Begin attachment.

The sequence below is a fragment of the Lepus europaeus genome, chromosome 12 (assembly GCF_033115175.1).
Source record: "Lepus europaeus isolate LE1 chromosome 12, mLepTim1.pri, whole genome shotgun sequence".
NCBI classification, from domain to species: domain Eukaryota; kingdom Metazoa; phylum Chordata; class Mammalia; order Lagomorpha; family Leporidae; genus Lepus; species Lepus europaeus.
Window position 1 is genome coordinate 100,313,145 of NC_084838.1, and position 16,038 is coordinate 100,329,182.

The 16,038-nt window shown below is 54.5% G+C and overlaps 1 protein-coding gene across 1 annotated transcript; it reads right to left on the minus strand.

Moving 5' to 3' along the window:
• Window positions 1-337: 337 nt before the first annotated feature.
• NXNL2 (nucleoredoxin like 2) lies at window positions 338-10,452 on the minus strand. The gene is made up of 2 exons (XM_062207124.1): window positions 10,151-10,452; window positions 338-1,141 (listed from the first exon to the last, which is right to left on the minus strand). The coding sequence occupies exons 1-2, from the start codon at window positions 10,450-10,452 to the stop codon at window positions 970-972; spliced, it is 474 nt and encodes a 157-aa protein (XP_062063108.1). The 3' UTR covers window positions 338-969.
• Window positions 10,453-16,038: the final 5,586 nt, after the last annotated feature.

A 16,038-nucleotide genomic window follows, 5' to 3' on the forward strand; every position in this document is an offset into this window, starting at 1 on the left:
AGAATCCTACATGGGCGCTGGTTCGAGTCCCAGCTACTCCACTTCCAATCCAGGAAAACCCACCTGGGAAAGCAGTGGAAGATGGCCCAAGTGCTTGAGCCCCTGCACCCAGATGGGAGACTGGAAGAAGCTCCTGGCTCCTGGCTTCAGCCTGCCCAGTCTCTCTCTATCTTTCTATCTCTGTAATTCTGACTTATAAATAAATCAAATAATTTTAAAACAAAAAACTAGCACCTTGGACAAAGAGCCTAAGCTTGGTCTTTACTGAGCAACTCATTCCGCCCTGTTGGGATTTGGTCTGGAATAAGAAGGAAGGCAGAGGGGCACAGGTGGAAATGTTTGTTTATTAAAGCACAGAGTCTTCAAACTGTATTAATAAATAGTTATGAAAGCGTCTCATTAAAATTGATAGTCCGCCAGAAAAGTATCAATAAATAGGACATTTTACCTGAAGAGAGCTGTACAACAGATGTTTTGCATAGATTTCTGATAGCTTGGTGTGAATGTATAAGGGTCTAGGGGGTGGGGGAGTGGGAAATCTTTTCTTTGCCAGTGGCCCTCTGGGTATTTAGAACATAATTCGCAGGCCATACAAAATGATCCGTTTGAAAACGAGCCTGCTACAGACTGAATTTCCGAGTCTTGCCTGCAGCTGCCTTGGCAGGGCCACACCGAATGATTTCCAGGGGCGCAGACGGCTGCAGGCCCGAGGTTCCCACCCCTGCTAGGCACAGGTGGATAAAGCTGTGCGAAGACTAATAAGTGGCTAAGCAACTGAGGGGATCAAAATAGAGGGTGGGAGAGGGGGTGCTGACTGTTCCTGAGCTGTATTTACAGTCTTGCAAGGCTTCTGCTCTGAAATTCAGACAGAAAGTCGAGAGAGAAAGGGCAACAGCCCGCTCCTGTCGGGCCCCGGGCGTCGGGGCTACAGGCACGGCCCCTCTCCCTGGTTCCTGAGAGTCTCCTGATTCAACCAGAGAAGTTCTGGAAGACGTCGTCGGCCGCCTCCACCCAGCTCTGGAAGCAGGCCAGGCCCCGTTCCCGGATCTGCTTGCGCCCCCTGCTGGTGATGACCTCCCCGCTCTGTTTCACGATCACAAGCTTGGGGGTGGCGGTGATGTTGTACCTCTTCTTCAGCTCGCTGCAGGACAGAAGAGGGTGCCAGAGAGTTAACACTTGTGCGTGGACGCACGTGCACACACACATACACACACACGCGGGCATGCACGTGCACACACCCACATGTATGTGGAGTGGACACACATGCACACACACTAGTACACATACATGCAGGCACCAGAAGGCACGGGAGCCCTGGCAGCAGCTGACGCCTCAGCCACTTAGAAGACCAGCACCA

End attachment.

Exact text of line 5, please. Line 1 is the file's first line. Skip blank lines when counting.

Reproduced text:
The 16,038-nt window shown below is 54.5% G+C and overlaps 1 protein-coding gene across 1 annotated transcript; it reads right to left on the minus strand.